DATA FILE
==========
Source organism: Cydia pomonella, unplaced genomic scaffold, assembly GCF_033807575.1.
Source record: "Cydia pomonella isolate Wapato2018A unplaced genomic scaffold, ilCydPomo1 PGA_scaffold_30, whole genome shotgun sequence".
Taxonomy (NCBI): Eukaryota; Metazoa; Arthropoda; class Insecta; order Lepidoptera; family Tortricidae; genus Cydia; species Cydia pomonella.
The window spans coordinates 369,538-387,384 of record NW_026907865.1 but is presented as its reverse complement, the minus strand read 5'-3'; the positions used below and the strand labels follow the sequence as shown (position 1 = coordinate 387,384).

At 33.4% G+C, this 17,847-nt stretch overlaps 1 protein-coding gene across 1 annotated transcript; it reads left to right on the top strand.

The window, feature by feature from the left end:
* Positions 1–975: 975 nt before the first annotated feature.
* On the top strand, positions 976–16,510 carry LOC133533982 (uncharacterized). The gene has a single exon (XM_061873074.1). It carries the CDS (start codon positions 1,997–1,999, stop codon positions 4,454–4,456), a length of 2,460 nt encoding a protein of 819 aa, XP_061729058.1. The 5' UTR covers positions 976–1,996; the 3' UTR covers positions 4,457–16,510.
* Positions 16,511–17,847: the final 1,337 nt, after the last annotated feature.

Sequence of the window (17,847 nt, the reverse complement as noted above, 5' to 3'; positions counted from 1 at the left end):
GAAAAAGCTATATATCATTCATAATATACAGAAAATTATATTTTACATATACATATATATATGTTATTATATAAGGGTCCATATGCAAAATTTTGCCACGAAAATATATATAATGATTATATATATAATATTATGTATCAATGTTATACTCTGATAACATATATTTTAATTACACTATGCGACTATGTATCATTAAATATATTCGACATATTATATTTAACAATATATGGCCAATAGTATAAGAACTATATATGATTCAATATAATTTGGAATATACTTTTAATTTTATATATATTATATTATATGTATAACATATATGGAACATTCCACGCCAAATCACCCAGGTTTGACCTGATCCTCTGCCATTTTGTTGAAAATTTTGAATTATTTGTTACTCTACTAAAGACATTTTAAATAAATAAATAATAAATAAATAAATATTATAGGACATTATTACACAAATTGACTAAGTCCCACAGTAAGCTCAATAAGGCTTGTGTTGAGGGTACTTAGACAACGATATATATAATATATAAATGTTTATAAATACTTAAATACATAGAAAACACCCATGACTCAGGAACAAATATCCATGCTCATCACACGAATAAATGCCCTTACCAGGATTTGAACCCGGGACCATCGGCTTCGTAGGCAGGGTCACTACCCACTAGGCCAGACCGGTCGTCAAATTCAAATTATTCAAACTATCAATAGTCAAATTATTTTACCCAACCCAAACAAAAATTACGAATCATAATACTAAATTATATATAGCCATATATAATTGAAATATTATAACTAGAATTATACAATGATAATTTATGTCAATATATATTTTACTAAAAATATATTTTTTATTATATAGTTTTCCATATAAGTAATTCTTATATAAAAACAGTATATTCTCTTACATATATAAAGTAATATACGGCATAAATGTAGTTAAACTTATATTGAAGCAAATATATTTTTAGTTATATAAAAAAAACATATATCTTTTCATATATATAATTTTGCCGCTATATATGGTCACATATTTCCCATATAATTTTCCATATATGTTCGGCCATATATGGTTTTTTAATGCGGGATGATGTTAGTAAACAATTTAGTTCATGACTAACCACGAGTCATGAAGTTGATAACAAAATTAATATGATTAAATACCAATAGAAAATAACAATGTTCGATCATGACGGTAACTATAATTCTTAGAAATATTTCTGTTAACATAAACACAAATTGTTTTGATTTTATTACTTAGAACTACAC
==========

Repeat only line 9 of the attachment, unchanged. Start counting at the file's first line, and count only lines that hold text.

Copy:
* Positions 16,511–17,847: the final 1,337 nt, after the last annotated feature.